"I had taken this time to fall in love instead–in love with the sort of helplessness I had not felt in death–the helplessness of being alive, the dark bright pity of being human–feeling as you went, groping in corners and opening your arms to light–all of it part of navigating the unknown."
One of my friends does not read unless it’s required for something. Insane, I know. When she recommended a book that she’d read on her own time I figured that the author must really be amazing. After finishing The Lovely Bones, I’d have to say that I was right and that Sebold does indeed meet Amazing Author criteria.
The novel opens with our naive fourteen-year-old main character Susie Salmon being raped and murdered by a neighbor, a strange man who builds doll houses for a living. From the grave, we follow Susie up to Heaven. In the novel, Heaven is of the What Dreams May Come variety, where you create your own surroundings. People who desire similar things share your Heaven with you, and this is how you make friends in the afterlife. (There was also not a single mention of God anywhere, which bothered me a bit, even though this Heaven is obviously not Biblically based.) Heaven also offers intake counselors to help you get situated and a view of Earth so that you can check in on your loved ones. The majority of the book, Susie is watching what’s happening to her family and friends while their lives move on without her.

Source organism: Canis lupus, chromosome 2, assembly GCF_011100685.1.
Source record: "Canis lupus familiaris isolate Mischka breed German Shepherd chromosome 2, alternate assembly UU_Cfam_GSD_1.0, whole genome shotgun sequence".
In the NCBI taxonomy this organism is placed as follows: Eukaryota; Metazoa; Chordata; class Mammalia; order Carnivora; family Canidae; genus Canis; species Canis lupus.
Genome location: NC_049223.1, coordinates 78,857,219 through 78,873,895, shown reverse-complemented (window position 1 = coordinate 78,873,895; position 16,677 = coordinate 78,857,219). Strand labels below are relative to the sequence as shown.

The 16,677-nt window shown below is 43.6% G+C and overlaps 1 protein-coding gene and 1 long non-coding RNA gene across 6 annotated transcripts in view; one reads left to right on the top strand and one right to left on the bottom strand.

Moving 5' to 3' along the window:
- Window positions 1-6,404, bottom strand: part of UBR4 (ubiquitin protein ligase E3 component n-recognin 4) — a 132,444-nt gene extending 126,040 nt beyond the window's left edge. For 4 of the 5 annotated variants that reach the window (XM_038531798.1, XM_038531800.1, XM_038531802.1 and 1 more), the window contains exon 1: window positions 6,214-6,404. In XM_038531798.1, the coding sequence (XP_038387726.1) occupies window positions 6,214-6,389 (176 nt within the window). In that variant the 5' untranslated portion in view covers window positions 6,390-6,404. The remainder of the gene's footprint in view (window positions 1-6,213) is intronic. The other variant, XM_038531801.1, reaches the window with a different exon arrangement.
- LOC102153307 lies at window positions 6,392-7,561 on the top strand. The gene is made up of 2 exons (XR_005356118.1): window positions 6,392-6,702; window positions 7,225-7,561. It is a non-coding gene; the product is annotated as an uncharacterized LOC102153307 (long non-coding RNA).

Back on Earth there is the lonely Ruth, the girl Susie’s soul brushed past after dying, who takes up an interest in the paranormal. Ray, the boy who gave Susie her first kiss and left her love notes. Susie’s sister. The escapist mother, the devoted father, the brother too young to understand. It’s hard not to get attached to the characters and root for them or argue with them the same way Susie does from her perch up above. During certain parts of the book, Susie wills herself down to Earth to comfort or help the people that she loves which sometimes only does the opposite and hurts them. The most haunting thing about the book (no pun intended) is that Susie is also watching her killer in his attempts to cover his tracks and trying to understand what made him who he is. While this is more a book about the human experience and coping than it is any kind of thriller, some of the passages about Mr. Harvey gave me chills.
The Lovely Bones is beautiful and simple and emotionally charged. I’m interested to read Sebold’s memoir Lucky. As Sebold is a survivor of rape, it was interesting to me that she chose to write about a young girl who did not survive and still allowed that character a voice.